My course on “Early Travel to Yellowstone Park” begins in just a week, and I’ve been working hard to get ready. It’s a reprise of one I taught in 2013 for Montana State University’s Wonderlust Series, so preparation is mostly revising notes and slides from my files. Those are in good shape, but I’m glad for the opportunity to revise and refine them — and make the class even better.
We’ll will meet for six consecutive Saturdays (Feb. 7 through March 14) from 9:30 to 11 a.m. In the Community Room of the Gallatin County Courthouse at 311 West Main, Bozeman. Admission is free for members of the Gallatin Historical Society and $5 at the door for non-members. The fee will include admission to the Gallatin History Museum at 317 West Main. Interested persons can purchase memberships at the door.
The course will cover the history of the area that is now Yellowstone Park from its discovery by Euro-Americans in the early 1800s through the Model-T Era. Park history will come alive through stories in the words of the people who lived the adventure of visiting the world’s first national park when it was new and be illustrated with historic photographs.
There will be a reception with cookies and coffee following each meeting at the Gallatin History Museum, which is next door to the Courthouse.
Each class session is self-contained, so you can choose whichever ones appeal to you. Of course, I hope you’ll attend them all. That way you’ll get a complete picture of the World’s First National Park from the time of its discovery by Euro-Americans through the Model-T Era.
February 7: Mountain Men — The Mountain Man Era of Yellowstone Park began in 1807 when John Colter became the first white man to see the wonders of the area. Beginning about 1820, after trappers and traders had harvested most of the beaver in lower elevations, mountain men penetrated the Yellowstone Plateau. Brigades of men led by entrepreneurs like Jim Bridger probably found most of the wonders of the upper Yellowstone. Although trappers left few written records of what they saw, dramatic stories remain telling about encounters with Indians (some hostile, some friendly), seeing fountains that hurl boiling water hundreds of feet into the air, and telling all tales.
February 14: Explorers — By the mid 1860s, reports of mountain men and prospectors made it apparent that the wonders near the headwaters of the Yellowstone were dramatic enough to win glory for whoever was first to document them. Several attempts were made to organize expeditions to explore the upper Yellowstone, but they fell through because of threats of Indian troubles. Finally, in 1869, three men decided a small group could get by the Indians without being noticed. This was the Folsom, Cook, Peterson expedition. The Washburn Expedition of 1870 and the Hayden Expedition of 1871 convinced everyone that the stories of Yellowstone’s wonders were true and helped persuade to the federal government to establish the park in 1872.
February 21: First Tourists — When the Washburn Expedition returned to civilization late in the summer of 1870, the news that the rumors of wonders on the upper Yellowstone were true, the new spread like wildfire. It was too late in the season for another expedition to a land that could be snowbound by September, but soon plans were made to travel to the newly discovered wonderland. The first tourist were of three types: small groups of men from Montana Territory who travelled light and planned to live off the land, dignitaries who had the time and money to cross the country on the new transcontinental railroad and then take the stage to Yellowstone and mixed groups of men and women.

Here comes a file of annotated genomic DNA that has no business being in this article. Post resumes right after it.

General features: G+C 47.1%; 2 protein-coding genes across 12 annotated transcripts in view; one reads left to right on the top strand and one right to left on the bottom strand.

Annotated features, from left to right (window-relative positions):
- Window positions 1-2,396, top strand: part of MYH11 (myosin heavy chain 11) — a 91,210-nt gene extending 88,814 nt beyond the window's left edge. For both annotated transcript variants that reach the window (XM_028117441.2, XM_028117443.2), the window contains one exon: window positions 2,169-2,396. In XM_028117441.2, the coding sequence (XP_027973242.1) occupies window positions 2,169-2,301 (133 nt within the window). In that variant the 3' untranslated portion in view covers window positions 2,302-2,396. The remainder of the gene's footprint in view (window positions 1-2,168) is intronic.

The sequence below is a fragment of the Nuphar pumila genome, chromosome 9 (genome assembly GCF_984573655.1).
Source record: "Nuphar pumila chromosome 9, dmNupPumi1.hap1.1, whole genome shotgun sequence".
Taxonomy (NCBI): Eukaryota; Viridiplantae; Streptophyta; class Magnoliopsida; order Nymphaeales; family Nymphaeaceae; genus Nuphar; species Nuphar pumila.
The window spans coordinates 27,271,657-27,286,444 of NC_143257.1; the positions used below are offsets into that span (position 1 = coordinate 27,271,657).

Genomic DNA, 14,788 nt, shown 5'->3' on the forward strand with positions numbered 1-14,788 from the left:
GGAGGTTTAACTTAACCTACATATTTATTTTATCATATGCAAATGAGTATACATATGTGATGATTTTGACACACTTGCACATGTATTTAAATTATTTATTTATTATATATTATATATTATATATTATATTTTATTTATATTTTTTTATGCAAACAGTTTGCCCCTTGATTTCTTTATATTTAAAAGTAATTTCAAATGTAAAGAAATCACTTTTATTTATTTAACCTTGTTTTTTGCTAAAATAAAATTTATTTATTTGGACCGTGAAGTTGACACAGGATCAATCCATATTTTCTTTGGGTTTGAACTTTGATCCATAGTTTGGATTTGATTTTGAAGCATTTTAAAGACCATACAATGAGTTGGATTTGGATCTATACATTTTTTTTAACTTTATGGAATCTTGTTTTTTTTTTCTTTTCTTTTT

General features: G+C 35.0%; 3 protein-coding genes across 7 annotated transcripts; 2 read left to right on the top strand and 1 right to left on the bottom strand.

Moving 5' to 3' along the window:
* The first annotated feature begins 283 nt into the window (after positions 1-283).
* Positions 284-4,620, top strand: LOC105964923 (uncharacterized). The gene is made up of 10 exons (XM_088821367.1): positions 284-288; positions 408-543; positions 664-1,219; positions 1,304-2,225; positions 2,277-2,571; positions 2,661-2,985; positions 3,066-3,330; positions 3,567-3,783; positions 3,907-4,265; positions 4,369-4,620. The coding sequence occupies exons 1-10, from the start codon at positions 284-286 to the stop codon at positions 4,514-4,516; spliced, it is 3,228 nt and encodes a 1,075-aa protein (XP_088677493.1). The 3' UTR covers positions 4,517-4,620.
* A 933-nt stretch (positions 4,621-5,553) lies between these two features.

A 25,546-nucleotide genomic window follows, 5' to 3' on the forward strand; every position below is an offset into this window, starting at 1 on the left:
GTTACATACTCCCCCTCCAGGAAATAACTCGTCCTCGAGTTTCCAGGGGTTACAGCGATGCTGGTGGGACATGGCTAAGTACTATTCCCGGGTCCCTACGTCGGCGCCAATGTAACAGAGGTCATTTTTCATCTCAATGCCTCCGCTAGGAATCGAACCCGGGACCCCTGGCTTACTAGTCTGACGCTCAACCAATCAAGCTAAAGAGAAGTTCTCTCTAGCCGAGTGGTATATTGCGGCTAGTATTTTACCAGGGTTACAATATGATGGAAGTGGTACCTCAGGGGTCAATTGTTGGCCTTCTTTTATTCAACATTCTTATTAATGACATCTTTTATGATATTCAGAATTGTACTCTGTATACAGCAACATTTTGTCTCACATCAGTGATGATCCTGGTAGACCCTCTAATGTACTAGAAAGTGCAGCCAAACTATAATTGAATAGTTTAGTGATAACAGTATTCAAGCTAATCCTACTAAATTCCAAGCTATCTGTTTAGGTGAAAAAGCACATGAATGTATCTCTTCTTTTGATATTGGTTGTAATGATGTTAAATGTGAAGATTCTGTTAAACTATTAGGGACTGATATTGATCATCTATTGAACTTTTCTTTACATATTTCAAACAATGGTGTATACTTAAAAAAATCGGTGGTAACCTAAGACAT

February 28: Early Women — Doubtless, the first women in what is now Yellowstone Park were Indians who had lived there for centuries before Euro-Americans explored it. White women began visiting the park while the ink was still drying on President Grant’s signature on the bill that created it. Most women traveled only to the ends of the roads at Mammoth Hot Springs or the Lower Geyser. But a few braved the roadless wilderness on sidesaddle and returned to tell their stories of boat rides on Lake Yellowstone, frying doughnuts in bear grease and being caught in October Blizzards.
March 7: Nez Perce Encounters — In the summer of 1877 five bands of Nez Perce Indians decided to abandon their homeland at the intersection of the Idaho, Washington and Oregon borders and make a new life in the buffalo country of Montana. After the army attacked their sleeping camp on the banks of the Big Hole River, the Indians fled on a route that took them through Yellowstone Park. While the chiefs tried to avoid conflict, groups of enraged young men waged gun battles with tourists and took two women captive.
March 14: The Grand Tour — In 1883, the Northern Pacific completed its transcontinental railroad and immediately began building a spur from Livingston, Montana, to the northern border of the park. Gone were the days when the only Yellowstone visitors were residents of the nearby territories and well heeled dignitaries who had the time and money for elaborate trips. The railroad opened the floodgate to middle-class tourists from across America and around the world. This led to the development of touring companies that provided transportation, food, and lodging for visitors. The most expensive tours were provided by subsidiaries of the railroads that build luxury hotels at key locations and provided transportation between them. Moderately priced tours were offered by permanent camps. Of course, many tourists continued to tour the park with their own wagons, teams of horses, and camping gear. A few mobile camp companies moved their tents regularly between sights.
Photo, Yellowstone Digital Slide File.
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